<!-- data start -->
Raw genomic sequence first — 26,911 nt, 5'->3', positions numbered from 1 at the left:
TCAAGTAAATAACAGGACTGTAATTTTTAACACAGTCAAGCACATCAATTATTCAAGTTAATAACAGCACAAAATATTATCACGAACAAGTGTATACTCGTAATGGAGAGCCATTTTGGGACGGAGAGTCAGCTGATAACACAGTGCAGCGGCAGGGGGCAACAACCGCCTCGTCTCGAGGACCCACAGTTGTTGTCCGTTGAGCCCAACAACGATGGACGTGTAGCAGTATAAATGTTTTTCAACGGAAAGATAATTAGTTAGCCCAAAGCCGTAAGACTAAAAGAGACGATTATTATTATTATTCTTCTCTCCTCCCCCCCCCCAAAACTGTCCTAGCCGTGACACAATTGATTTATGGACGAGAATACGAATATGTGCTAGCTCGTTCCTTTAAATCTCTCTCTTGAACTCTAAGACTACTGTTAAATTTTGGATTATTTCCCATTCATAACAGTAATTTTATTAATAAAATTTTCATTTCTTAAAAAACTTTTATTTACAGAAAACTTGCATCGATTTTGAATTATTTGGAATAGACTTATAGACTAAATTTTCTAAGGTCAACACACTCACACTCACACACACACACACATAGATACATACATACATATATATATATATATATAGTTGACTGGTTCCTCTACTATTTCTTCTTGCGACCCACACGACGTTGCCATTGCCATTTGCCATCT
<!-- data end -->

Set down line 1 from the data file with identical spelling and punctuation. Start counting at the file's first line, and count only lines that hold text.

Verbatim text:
Raw genomic sequence first — 26,911 nt, 5'->3', positions numbered from 1 at the left: